My questions are:
            Is this normal for rentals?
            Anyone else have these experiences?
            Was it just the liner?
            Was it the boot?
            Could it have been my technique(or lack thereof)?
            Was this just my feet not used to ski boots?
            Does this happen to personal boots you own?
            If I bought my own, do they have to be worn in?
                        If so, how do you wear them in without skiing in them?
I apologize for the newb questions. I know how annoying stuff like that can be. I’ve had similar experiences with newb skaters grilling me the same way.



Thanks for your help,



post #2 of 7

Two problems...................


(1) Rental boots do indeed suck. The liners are cheap and usually worn out.

(2) The ones you were in were WAY too big in size and volume.


Go to a good shop and buy boots before you buy skis. BTW..........ingnore the advice on your other thread about buying Volkl AC 30/40/50 skis.



post #3 of 7
Thread Starter 

New to the forum. Sorry, I didn't realize there was a "Boot guy" forum: Mod, feel free to move it.


Thanks. I'll look into getting boots before the next time I go skiing.

What is price point of diminishing returns?  I don't want a crappy boot, not a top of the line boot, but at what point would spending more than a certain amount not be worth the extra expenditure?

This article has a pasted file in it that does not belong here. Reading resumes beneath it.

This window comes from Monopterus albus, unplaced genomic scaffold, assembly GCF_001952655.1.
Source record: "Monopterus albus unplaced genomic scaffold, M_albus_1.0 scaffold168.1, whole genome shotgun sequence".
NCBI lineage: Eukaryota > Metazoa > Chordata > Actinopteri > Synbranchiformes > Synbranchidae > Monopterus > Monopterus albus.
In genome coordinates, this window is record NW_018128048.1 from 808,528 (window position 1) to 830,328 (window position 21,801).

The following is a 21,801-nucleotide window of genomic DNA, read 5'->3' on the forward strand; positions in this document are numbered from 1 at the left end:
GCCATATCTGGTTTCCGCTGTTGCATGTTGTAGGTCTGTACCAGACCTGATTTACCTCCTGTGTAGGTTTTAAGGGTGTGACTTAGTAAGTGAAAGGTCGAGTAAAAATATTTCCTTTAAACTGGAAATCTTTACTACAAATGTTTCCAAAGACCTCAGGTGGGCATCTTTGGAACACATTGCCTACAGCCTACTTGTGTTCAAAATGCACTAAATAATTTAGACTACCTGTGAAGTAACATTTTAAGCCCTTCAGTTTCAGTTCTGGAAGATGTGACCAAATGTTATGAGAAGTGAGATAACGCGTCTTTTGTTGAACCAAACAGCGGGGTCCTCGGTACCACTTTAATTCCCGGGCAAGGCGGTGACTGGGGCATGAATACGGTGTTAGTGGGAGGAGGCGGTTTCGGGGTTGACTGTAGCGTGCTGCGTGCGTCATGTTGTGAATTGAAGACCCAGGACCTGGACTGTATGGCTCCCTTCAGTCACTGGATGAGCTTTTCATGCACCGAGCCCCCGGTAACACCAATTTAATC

Edited by csh8428 - 2/19/2009 at 06:25 pm
post #4 of 7

That Q is almost impossible to answer accurately. It sounds as if you will have two problems. The biggest problem will be a small size, probably low volume foot. The second will be be getting past the nice feel of a soft cushy liner in a high volume boot.


Look at it this way. If you were standing at the start line of the biggest 5K of your life and were looking to crack 15min, you wouldn't want to be there in a pair of bunny slippers. A well fitted ski boot has to be like the shoes that'll get you that time. (SNUG)


A broad generality would be that a good mid level boot might run you $350-$450 or so.


Salomon makes some great boots but in general avoid any Salomon with the word "Performa" in the name and avoid chain or big box stores in general.



post #5 of 7
Thread Starter 

Peter Glenn Atlanta reliable bootfitter?


I will probably be looking to get a pair of boots closer to the end of this season based on my experience here. I live in the Atlanta area and the most ski specific retail place is Peter Glenn(2 locations).  They seemed pretty knowledgeable and friendly a few weeks ago when I was looking for other gear(clothes and gloves) before my trip to Winter Park last week. There is also Rocki Mountain Ski, but they seemed a little less knowledgable to me.
Has anyone had any experience with these establishments in Atlanta?
Any recommendations?
What are the signs a bootfitter at a place does/does not know what they’re doing?
Is there a "bootfitter certification" credential of some sort that I should look for?





post #6 of 7

I merged the earlier thread and moved all in to Ask the Boot Guy so information is together now.

post #7 of 7

THere are several stickies at the top of this forum that address some of these issues.  I believe one in particular talks about buying a boot.  I'd look through these and use the steps to assess whether you can trust your local shops.